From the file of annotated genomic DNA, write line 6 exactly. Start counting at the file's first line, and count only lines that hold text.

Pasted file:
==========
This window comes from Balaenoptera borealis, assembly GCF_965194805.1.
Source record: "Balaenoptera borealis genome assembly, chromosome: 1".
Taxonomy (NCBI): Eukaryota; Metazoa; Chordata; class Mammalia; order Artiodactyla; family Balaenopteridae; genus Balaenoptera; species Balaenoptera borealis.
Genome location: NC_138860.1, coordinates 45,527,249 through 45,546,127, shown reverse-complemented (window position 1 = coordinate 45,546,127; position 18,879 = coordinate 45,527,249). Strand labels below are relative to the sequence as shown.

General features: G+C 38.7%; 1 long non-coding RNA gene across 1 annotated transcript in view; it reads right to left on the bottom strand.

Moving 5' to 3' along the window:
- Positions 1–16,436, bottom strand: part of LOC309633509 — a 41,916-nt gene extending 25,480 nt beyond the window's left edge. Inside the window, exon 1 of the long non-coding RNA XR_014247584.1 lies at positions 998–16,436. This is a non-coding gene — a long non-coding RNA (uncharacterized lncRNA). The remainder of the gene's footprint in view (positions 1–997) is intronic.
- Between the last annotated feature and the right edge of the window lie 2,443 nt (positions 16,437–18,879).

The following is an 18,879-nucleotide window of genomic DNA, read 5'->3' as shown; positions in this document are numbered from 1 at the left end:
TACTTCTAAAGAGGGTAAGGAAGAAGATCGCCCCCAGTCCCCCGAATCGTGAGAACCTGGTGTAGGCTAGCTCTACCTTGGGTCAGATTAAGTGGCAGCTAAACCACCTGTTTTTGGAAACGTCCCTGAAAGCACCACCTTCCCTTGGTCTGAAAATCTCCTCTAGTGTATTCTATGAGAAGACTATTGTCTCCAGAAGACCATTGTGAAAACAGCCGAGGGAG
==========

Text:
Moving 5' to 3' along the window: